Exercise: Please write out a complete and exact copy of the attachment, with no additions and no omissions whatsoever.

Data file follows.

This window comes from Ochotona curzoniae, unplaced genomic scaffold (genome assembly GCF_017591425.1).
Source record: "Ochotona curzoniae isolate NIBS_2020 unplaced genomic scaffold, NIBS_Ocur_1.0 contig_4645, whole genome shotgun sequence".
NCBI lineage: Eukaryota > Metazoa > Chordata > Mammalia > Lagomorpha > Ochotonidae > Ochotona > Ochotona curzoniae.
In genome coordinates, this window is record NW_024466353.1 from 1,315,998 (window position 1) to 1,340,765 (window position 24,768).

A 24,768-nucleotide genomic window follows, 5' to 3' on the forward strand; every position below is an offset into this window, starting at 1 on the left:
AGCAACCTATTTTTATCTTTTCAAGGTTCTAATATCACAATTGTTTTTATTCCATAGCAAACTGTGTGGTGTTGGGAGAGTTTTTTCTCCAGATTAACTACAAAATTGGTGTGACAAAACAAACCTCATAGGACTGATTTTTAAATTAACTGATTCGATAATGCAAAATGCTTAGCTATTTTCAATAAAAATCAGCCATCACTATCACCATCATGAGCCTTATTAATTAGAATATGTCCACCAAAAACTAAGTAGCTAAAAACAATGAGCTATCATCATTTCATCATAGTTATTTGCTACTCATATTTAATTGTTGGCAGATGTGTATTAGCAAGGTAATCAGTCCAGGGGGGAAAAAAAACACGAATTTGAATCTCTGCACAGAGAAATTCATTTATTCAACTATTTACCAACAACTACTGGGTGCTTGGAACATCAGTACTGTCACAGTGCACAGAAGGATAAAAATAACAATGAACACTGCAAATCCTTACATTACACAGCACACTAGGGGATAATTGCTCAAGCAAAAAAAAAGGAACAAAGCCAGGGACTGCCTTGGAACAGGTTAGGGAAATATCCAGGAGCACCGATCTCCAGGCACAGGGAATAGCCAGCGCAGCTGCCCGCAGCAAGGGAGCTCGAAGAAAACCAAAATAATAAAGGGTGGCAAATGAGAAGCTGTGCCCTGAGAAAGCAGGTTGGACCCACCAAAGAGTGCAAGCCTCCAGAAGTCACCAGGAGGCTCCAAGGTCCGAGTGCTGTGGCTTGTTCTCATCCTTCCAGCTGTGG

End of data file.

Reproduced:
This window comes from Ochotona curzoniae, unplaced genomic scaffold (genome assembly GCF_017591425.1).
Source record: "Ochotona curzoniae isolate NIBS_2020 unplaced genomic scaffold, NIBS_Ocur_1.0 contig_4645, whole genome shotgun sequence".
NCBI lineage: Eukaryota > Metazoa > Chordata > Mammalia > Lagomorpha > Ochotonidae > Ochotona > Ochotona curzoniae.
In genome coordinates, this window is record NW_024466353.1 from 1,315,998 (window position 1) to 1,340,765 (window position 24,768).

A 24,768-nucleotide genomic window follows, 5' to 3' on the forward strand; every position below is an offset into this window, starting at 1 on the left:
AGCAACCTATTTTTATCTTTTCAAGGTTCTAATATCACAATTGTTTTTATTCCATAGCAAACTGTGTGGTGTTGGGAGAGTTTTTTCTCCAGATTAACTACAAAATTGGTGTGACAAAACAAACCTCATAGGACTGATTTTTAAATTAACTGATTCGATAATGCAAAATGCTTAGCTATTTTCAATAAAAATCAGCCATCACTATCACCATCATGAGCCTTATTAATTAGAATATGTCCACCAAAAACTAAGTAGCTAAAAACAATGAGCTATCATCATTTCATCATAGTTATTTGCTACTCATATTTAATTGTTGGCAGATGTGTATTAGCAAGGTAATCAGTCCAGGGGGGAAAAAAAACACGAATTTGAATCTCTGCACAGAGAAATTCATTTATTCAACTATTTACCAACAACTACTGGGTGCTTGGAACATCAGTACTGTCACAGTGCACAGAAGGATAAAAATAACAATGAACACTGCAAATCCTTACATTACACAGCACACTAGGGGATAATTGCTCAAGCAAAAAAAAAGGAACAAAGCCAGGGACTGCCTTGGAACAGGTTAGGGAAATATCCAGGAGCACCGATCTCCAGGCACAGGGAATAGCCAGCGCAGCTGCCCGCAGCAAGGGAGCTCGAAGAAAACCAAAATAATAAAGGGTGGCAAATGAGAAGCTGTGCCCTGAGAAAGCAGGTTGGACCCACCAAAGAGTGCAAGCCTCCAGAAGTCACCAGGAGGCTCCAAGGTCCGAGTGCTGTGGCTTGTTCTCATCCTTCCAGCTGTGG